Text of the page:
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Sarah Collier and Mary SchoeserBursary students display

Textile Society 30th Anniversary Conference and AGM

2 Nov - 4 Nov 2012

Wellcome Collection Conference Centre

The conference started out with a Society first, a keynote ‘In Conversation’. This was followed, on Saturday by a day of papers.

In between talks, delegates had the opportunity to view work by past student bursary award winners, who were available to chat. There were also visits to Central St Martin’s and the William Morris Gallery.

In Conversation: Mary Schoeser and Sarah Campbell

‘Practice makes perfect’ as the adage goes, but is that really desirable? Designer Sarah Campbell, formally of Collier-Campbell and now embarking on a solo career following the death of her sister Susan Collier, thinks that maybe perfection is sterile. There is certainly nothing sterile about her body of work, as revealed in this entertaining discussion with Mary Schoeser which was illustrated with slides of her work. Through a survey of her collaborative work with Susan, we learned how Sarah is inspired ‘by everything’ and that painting is at the heart of all her work. Over and again, the textiles revealed their painterly origins with birds, flowers, buildings and animals in a variety of lively colours.

We also heard about the ups, downs, and restraints of working in the business of producing furnishing fabrics - the modification of colours to suit the latest fashions, for example. Throughout, Sarah showed an impressive ability to recall the names and production details of each design shown. But it all came back to the painting and so set up the next day’s papers on the theme of practice.

Threads of Practice

To articulate and critique a textile process or artist at work we must first indulge in the practice: we must have experienced it first hand in order to make sense of the journey an artist makes. We must look beyond the final outcomes of a textile and see before our eyes the artist’s journey at work.

Mary Schoeser opened the day’s discourse from the perspective of the writer, writing about makers and making and asked ‘do you need to explain the world of an artist to understand something in context?’ Do you need to understand the technique and practice of fashion and textiles to understand their history? This idea was explored further by Gavin Fry, an artist/PhD student interested in the relationship between material and practice. His research involves making an object, whilst documenting the making and learning process.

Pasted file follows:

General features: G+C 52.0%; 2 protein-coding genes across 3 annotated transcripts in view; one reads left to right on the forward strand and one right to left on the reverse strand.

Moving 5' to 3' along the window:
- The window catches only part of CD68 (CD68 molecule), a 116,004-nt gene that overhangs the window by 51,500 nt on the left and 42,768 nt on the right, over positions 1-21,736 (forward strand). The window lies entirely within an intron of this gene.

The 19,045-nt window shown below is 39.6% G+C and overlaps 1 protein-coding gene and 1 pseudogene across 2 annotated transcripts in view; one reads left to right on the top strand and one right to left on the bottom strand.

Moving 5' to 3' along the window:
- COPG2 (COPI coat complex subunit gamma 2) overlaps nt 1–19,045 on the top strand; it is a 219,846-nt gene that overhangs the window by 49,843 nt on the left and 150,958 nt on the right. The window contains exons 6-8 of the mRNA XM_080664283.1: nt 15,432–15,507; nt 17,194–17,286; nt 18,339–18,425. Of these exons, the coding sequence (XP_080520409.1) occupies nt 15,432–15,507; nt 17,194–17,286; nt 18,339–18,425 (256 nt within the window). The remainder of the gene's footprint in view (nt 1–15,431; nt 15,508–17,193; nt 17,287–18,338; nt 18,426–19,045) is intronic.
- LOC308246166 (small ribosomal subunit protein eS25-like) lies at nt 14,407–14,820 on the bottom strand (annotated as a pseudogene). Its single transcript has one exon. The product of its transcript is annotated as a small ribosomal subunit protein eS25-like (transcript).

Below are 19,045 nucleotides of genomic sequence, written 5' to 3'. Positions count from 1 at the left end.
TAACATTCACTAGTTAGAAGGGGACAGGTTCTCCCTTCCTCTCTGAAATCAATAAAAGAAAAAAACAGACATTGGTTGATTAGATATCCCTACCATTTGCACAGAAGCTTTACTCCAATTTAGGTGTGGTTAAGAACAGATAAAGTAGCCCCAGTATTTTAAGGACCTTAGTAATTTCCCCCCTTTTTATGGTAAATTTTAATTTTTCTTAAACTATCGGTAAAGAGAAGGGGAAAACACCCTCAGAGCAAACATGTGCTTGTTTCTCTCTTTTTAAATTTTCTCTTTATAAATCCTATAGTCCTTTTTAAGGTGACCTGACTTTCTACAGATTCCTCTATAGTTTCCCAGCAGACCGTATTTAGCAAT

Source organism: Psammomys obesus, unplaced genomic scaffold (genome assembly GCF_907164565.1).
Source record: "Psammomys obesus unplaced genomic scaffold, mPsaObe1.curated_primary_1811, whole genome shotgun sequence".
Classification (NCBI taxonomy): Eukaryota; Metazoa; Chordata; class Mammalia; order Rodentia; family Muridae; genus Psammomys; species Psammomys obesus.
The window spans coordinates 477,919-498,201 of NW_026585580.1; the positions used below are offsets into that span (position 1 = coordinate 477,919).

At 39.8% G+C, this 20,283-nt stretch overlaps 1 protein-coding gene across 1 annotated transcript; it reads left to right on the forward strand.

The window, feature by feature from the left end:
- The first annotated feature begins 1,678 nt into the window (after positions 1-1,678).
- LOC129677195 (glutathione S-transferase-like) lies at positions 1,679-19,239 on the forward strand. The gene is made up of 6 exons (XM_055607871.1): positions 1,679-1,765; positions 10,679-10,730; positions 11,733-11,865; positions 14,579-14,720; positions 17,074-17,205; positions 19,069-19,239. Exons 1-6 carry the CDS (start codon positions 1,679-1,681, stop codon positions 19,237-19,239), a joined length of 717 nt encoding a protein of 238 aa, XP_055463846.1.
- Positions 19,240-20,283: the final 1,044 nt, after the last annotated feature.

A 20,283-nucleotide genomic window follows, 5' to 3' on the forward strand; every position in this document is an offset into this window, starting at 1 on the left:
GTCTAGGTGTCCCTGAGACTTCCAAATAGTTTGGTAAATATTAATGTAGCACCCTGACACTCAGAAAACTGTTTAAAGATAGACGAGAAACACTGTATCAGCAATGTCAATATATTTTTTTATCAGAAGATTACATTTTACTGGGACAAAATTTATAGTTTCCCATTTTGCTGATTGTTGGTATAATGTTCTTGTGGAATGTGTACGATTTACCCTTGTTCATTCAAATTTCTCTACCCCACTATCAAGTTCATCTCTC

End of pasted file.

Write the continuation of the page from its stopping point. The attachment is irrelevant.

Anthropologist Dr Myriem Naji has spent time living with the women of Sirwa in Morocco in order to study their interaction whilst weaving carpets. The weavers have no drawn design but use patterns from memory. They also introduce variations by imitating each other’s work. Interaction is also important to Kay Swancutt and Liz Harding, who gave a joint presentation about their current work, which explores relationships of making and doing. Both are undertaking practice-based doctorates and share studio space.

The experience of solo artists was explored by embroiderer Professor Anne Morell and quilter Elizabeth Brimelow. Anne explored how she looks and thinks when she is stitching whilst Elizabeth discussed the notion of art and whether or not it was overused: is it art because we call it art, or it is assigned art by the viewer?

Jennifer Sturrock discussed her work since completing her degree at London College of Fashion. Jennifer tackled big issues and sees that the fashion industry can have a huge influence on events, as it is such a large global force.

In a brief overview Mary Schoeser identified the gesture as the single identifying motif of the conference. The significance of hand and brain in one's practice was mentioned as was the suggestion that there was non-verbal conversations going on between the cloth and the maker. Mary also noted the range of experience represented in the conference presentations from those just starting out on their textile journeys to those with 50 years and more behind them.

The Textile Bursary Group Exhibition

The Textile Bursary Group was invited to exhibit at this year’s AGM. This first group exhibition was a great success. It was busy throughout the day, giving opportunities for group members and delegates to converse. Delegates discovered at first hand the bursary winners’ progression since receiving their awards and how the Society’s support has furthered their individual practice. This was extremely positive for the bursary group and the delegates’, as they exchanged their range of expertise and experiences.

All members of the group felt the experience was very educational as well as extremely enjoyable. Meg Held said ‘How nice it was to meet the Textile Society members and how encouraging they were, offering positive feedback and advice as to what and where to go next. I think the contacts I made will be very useful as I start out in my textile career.’